Help understanding what Gottfried Wilhelm Leibniz refers to as a monad?

Reply Wed 28 May, 2014 10:53 pm
In the Monadology, Leibniz quotes "The monad, which we shall discuss here, is nothing but a simple substance that enters into composites- simple, that is, without parts. To me this sounds a lot like an atom, altough Leibniz believes that atoms do not exist. I appreciate all answers helping clarify this subject.
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Reply Sat 31 May, 2014 04:13 pm
Monads were not material "atoms" of the natural / sensible world, the world of becoming, etc (IOW, the extrospective realm of relations and interdependent objects that science studies). As Kant said, they instead pertained to the Greek intellectual world (the eternal, timeless / spaceless manner of be-ing).

Whereas the phenomenon of a rock did not correspond to a "mind" or other "things in themselves" in George Berkeley's immaterialism, rocks did have such noumenal / supersensible counterparts in Leibniz's panpsychism. That is, each monad was really a mind (containing a unrolling sequence of perceptions) which ranged from extremely primitive / stupid and cognition-less (like those corresponding to rocks) to very advanced ones like those which corresponded to humans. Being windowless, these simple or indivisible substances did not interact with each other in an external space; monads did not receive influences transmitted over a distance as the cause of their perceptions. Instead their internal states / events (such as our perceptions and thoughts) were synchronized / lawfully coordinated with each other (pre-established harmony). In contemporary terms, monads might be construed as holographic from the standpoint that each contained unfolding information about the whole sensible universe [from its own perspective or phenomenal location within those globally distributed, "pre-installed" or native copies].

The ground of the confusion lies in a misunderstood monadology, which does not belong to the explanation of natural phenomena, but is a platonic conception of the world, carried out by Leibnitz. This is correct in itself, in so far as it [the world] is regarded, not as object of sense, but as thing in itself; but is nevertheless a mere object of the understanding, though it lies at the foundation of the phenomena of sense. <METAPHYSICAL FOUNDATIONS OF NATURAL SCIENCE>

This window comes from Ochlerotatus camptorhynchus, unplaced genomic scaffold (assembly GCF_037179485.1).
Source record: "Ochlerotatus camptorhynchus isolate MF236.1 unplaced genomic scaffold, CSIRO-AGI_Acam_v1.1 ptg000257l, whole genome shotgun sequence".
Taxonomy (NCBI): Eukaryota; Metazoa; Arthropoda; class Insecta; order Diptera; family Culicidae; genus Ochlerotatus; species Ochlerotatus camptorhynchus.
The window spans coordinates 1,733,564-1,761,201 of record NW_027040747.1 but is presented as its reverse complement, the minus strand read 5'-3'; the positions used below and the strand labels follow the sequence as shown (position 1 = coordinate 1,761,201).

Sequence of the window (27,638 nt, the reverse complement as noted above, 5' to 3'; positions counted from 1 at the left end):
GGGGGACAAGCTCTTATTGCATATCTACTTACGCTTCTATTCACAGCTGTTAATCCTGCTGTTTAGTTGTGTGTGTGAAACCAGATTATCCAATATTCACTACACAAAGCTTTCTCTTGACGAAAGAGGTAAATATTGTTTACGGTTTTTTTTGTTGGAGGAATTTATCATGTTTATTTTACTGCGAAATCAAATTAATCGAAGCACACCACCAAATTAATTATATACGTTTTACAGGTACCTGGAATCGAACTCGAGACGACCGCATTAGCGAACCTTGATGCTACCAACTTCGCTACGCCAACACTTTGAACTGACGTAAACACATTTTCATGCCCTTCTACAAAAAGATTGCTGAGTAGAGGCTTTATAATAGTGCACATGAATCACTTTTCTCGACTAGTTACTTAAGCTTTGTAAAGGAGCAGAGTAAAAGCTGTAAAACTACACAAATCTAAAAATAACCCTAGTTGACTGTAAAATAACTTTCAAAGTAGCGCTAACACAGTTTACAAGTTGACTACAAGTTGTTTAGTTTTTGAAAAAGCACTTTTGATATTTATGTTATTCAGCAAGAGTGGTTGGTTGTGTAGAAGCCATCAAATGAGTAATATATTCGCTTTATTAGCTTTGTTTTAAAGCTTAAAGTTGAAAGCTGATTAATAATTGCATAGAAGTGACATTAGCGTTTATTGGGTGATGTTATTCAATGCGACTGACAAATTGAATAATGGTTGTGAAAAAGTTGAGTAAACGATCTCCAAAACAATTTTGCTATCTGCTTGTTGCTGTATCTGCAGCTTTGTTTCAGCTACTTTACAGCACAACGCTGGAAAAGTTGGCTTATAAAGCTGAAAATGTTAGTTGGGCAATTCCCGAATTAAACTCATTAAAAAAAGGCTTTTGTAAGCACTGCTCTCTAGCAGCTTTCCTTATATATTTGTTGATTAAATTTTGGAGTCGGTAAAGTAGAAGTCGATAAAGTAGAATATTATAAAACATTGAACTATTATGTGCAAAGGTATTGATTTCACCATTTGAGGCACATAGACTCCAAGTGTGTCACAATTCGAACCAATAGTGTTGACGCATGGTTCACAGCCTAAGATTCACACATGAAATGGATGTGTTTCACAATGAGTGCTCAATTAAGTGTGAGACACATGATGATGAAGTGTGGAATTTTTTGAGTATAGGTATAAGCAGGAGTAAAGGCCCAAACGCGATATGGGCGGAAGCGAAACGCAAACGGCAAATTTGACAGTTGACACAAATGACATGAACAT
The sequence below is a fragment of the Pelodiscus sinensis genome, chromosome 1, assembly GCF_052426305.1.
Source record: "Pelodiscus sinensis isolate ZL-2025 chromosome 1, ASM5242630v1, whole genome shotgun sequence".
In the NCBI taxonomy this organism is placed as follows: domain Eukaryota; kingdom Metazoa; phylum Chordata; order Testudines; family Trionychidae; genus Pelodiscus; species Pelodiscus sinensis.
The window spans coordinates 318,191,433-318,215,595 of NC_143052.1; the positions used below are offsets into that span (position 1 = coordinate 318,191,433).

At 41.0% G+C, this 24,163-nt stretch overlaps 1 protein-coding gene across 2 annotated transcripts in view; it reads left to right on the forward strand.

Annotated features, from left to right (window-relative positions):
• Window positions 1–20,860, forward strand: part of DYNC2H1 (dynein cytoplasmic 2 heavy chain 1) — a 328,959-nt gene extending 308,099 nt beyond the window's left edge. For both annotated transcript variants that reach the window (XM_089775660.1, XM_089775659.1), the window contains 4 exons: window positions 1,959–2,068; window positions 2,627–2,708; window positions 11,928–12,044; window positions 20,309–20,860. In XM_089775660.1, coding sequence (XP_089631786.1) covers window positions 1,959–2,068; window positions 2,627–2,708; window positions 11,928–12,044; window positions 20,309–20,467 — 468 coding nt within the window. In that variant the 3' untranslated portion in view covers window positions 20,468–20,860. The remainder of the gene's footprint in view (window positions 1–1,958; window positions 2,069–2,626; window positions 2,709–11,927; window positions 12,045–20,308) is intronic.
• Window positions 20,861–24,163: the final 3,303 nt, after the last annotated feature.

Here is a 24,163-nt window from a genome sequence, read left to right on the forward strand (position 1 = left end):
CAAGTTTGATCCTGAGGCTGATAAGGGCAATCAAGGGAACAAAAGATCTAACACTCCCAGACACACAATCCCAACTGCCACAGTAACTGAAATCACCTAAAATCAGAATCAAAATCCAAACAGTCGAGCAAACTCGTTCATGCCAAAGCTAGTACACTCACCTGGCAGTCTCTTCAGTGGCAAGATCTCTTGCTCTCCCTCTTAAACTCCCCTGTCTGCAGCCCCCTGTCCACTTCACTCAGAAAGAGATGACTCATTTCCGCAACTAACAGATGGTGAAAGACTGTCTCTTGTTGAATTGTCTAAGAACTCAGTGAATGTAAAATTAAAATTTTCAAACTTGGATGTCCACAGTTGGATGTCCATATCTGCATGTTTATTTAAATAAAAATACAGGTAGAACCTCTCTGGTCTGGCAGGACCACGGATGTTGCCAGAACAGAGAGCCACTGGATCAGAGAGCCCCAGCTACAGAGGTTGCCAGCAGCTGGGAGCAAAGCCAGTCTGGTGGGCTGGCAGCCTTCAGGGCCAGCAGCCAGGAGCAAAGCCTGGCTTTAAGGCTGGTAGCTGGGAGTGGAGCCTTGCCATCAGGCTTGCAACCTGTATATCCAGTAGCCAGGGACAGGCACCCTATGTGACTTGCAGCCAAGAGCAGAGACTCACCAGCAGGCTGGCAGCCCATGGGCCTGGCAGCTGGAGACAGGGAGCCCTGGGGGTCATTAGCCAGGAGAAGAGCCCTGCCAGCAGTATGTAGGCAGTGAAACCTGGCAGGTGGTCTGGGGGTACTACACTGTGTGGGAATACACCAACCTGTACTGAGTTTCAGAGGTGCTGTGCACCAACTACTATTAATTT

In an object of the pure understanding that only is inward - which has no relation whatsoever (so far as its existence is concerned) to anything different from itself. It is quite otherwise with a substantia phaenomenon in space; its inner determinations are nothing but relations, and it itself is entirely made up of mere relations. We are acquainted with substance in space only through forces which are active in this and that space, either bringing other objects to it (attraction), or preventing them penetrating into it (repulsion and impenetrability). We are not acquainted with any other properties constituting the concept of the substance which appears in space and which we call matter. As object of pure understanding, on the other hand, every substance must have inner determinations and powers which pertain to its inner reality. But what inner accidents can I entertain in thought, save only those which my inner sense presents to me? They must be something which is either itself a thinking or analogous to thinking. For this reason Leibniz, regarding substances as noumena, took away from them, by the manner in which he conceived them, whatever might signify outer relation, including also, therefore, composition, and so made them all, even the constituents of matter, simple subjects with powers of presentation -- in a word, MONADS. <CPR, Norman Kemp Smith>

The Leibnizian monadology has really no other foundation than that Leibniz represented the difference of the internal and the external in relation to the understanding only. Substances must have something internal, which is free from all external relations, and therefore from composition also. The simple, therefore, or uncompounded, is the foundation of the internal of things by themselves. This internal in the state of substances cannot consist in space, form, contact, or motion (all these determinations being external relations), and we cannot therefore ascribe to substances any other internal state but that which belongs to our own internal sense, namely, the state of presentations. This is the history of the monads, which were to form the elements of the whole universe, and the energy of which consists in presentations only, so that properly they can be active within themselves only.

For this reason, his principle of a possible community of substances could only be a pre-established harmony, and not a physical influence. For, as everything is actively occupied internally only, that is, with its own presentations, the state of presentations in one substance could not be in active connection with that of another
; but it became necessary to admit a third cause, exercising its influence on all substances, and making their states to correspond with each other, not indeed by occasional assistance rendered in each particular case (systema assistentiae), but through the unity of the idea of a cause valid for all, and in which all together must receive their existence and permanence, and therefore also their reciprocal correspondence according to universal laws. <CPR, Muller>
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